When someone only sees a furniture item before it is renewed or after it is renewed, there is no perspective of how considerable and how impressive the transformation has been. This and the other galleries in this section show several of the transformations we have had a hand in creating. Here we focus on items which received a painted finish.
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Many of the finely carved furniture items made in the last few decades were created in Mexico, as was this nicely designed headboard. Our customer wanted the bed's design not the wood grain to be featured.
It takes a confident vision to obscure the handsome grain pattern which is featured in the center of this bed. But she was right, once the distracting wood grain is gone, the design of the bed and the carvings it depends up0n become rich features.
This bed was painted in an off white and glazed with a very thin brown glaze then finished with a coat of satin finish.
Most of the time we remove paint and apply wood finishes. Occasionally, as is illustrated above, we will apply a decorative painted finish when that is what the customer requests. The photos of this little table illustrate that sometimes we satisfy a customer's desire by applying a very simple painted finish. We love the interesting projects, but even more, we love it when a customer gets just what they wanted.
Normally, when someone sees the original Globe-Wernicke labels inside a barristers case, the first impulse is to restore the piece to its original and intended design. However, as can be seen in the photo second right, the condition of this piece would have required extensive and expensive veneer replacement or patching to accomplish that goal. Another path was chosen for this piece. It became a sampler for a few finishes that can be created and of ways decorative finishes can be customized.
The new finish didn't require removing the old, but it did require that loose veneer be glued, missing be patched, and all be smooth.
The idea was to show how painted finishes could be created that would yield a "semi-wood-like" appearance.
We started out masking off the top back corner of the left side of each piece to later reveal our starting point.
Next we applied what would be our base colors for each section: black, blue, red, orange and cream, each using milk paints.
Then we applied successive layers of toned finishes, remasking each time to preserve the steps.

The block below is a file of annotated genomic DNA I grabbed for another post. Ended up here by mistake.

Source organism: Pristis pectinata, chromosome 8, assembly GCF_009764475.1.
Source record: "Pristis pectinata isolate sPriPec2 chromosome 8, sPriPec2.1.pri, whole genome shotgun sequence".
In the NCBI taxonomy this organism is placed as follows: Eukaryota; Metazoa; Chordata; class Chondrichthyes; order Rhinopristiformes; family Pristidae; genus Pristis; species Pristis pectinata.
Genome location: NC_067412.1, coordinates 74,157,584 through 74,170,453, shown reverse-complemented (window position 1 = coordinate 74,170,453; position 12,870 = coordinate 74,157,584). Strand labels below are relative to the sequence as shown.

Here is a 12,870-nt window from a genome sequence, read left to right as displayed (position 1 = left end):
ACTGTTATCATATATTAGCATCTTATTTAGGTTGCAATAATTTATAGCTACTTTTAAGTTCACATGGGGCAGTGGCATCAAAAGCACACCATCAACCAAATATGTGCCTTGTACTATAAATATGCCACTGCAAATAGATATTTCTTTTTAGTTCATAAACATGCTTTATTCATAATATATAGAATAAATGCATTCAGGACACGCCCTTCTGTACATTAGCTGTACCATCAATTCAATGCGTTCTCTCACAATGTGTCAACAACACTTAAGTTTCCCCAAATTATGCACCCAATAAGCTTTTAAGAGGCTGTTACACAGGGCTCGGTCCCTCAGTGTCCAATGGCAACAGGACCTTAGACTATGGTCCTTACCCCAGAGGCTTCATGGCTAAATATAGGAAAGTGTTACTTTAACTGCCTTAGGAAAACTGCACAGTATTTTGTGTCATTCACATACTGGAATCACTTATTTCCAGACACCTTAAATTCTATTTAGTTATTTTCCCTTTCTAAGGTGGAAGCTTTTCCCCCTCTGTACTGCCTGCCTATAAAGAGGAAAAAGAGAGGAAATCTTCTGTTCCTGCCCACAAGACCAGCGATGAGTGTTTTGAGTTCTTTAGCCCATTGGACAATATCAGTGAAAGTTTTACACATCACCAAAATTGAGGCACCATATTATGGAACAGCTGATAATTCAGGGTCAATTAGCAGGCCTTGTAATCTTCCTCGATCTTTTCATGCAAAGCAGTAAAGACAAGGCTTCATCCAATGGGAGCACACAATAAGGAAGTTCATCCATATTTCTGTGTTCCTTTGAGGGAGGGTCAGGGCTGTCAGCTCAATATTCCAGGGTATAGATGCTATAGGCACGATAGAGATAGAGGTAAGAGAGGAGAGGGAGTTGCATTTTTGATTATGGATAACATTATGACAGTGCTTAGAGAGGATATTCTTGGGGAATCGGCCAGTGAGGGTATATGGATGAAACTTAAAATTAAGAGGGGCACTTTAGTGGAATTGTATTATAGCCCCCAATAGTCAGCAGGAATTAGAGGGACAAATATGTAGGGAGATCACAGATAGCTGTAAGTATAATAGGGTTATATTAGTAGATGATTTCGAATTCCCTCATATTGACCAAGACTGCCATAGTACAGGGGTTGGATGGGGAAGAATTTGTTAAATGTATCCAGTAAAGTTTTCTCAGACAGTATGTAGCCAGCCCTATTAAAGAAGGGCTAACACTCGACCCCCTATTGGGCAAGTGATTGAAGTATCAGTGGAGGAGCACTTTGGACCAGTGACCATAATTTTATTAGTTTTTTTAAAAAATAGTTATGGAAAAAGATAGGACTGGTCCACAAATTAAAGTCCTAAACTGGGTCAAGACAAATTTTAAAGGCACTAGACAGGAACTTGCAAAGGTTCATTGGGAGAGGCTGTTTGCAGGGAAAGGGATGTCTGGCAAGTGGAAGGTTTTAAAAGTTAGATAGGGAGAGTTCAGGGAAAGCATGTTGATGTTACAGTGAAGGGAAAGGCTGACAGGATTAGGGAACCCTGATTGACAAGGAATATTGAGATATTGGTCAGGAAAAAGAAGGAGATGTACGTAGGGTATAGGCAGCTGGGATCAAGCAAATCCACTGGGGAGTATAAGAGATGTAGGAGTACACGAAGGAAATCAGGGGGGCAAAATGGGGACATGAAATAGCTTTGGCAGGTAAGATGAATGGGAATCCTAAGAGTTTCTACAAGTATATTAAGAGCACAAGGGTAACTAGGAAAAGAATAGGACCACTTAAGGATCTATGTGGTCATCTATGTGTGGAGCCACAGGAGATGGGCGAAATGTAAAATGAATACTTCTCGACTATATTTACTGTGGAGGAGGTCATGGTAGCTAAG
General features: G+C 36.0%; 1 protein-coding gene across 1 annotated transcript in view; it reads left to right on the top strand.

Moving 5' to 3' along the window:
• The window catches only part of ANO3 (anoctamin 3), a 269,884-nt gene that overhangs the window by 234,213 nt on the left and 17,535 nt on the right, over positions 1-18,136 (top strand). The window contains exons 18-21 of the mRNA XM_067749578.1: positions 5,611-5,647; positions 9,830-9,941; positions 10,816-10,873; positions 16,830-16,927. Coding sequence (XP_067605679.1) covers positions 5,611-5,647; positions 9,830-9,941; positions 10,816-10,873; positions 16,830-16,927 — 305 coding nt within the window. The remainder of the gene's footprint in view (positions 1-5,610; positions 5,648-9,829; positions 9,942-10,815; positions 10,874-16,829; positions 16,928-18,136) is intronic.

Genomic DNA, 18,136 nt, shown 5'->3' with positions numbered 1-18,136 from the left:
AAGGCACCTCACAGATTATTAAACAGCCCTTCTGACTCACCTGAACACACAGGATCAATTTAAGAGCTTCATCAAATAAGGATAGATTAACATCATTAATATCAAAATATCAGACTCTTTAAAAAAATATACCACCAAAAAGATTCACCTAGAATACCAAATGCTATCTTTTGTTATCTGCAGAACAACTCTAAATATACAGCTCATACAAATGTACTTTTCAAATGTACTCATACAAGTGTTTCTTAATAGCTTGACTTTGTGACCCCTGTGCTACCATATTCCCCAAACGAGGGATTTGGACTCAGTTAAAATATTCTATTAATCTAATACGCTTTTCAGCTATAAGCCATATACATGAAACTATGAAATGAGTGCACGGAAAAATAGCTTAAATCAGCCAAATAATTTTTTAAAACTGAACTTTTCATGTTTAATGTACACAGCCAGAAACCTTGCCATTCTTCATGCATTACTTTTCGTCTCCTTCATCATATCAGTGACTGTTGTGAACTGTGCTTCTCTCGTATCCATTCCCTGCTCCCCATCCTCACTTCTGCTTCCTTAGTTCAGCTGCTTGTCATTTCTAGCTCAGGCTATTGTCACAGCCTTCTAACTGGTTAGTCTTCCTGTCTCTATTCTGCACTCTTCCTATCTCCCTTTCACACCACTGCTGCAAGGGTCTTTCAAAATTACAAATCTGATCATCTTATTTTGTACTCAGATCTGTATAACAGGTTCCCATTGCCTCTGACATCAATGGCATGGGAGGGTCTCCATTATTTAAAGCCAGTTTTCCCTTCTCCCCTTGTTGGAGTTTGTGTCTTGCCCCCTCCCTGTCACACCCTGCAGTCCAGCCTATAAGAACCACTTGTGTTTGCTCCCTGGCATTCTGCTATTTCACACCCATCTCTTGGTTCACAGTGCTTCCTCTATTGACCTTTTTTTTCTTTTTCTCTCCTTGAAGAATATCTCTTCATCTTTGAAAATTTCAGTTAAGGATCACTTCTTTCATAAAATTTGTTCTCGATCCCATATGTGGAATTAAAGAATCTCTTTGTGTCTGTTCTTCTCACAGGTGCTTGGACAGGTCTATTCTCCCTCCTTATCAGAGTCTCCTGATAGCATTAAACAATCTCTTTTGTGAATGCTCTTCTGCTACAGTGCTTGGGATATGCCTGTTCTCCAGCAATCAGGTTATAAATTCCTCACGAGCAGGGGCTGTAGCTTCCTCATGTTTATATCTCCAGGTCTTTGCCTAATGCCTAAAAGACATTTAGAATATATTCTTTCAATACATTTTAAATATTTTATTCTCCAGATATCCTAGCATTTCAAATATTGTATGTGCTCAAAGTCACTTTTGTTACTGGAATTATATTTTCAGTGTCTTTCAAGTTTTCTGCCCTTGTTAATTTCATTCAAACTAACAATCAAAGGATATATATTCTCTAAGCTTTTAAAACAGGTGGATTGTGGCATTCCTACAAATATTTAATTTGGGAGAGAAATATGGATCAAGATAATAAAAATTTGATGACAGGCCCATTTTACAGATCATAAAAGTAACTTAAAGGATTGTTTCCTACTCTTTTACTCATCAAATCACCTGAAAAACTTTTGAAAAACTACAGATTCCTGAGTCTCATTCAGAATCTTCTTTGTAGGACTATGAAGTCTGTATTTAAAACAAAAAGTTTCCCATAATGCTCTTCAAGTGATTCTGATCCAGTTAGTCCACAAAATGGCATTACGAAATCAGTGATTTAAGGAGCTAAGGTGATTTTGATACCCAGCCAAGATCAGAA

Since the point was to create a sampler, the left sides and top front corner were not beautiful when done. As far as that goes, beauty wasn't the ultimate object with this project as it usually is for us. The effects that can be created by varying the toning can be clearly seen.
When beauty is the main consideration, we really were pleased with how the finish on the top turned out. These pictures do not convey well enough how interesting and attractive that finish ended up being. We let our finisher have fun and he created a very appealing result.
Let your imagination free when your turn comes to freshen up an older piece in hopeless disrepair.
Again our finisher had some freedom and created an elegant and contemporary look for this mid-twentieth century cedar chest A black base with gold highlighting gives a flash and brightness to the piece. The beauty of the wood grain on the face is still impressive and not overwhelmed by the gold. It takes a little daring to attempt this, but it worked!
A custom pink base color was created for this customer then a white glaze was applied to capture the features of the turnings. Pleasing one person alone is what counts, that is, the customer who took this home. We succeeded.
The first picture below left is the original look of the cabinet. Nice, but this customer thought it time for a facelift. She opted to keep the sliding tambour door and Y shaped support the original black color but to recolor the white sections to the rich brown you can see in the photos of the completed project. We also added a shelf on the left partition of the interior.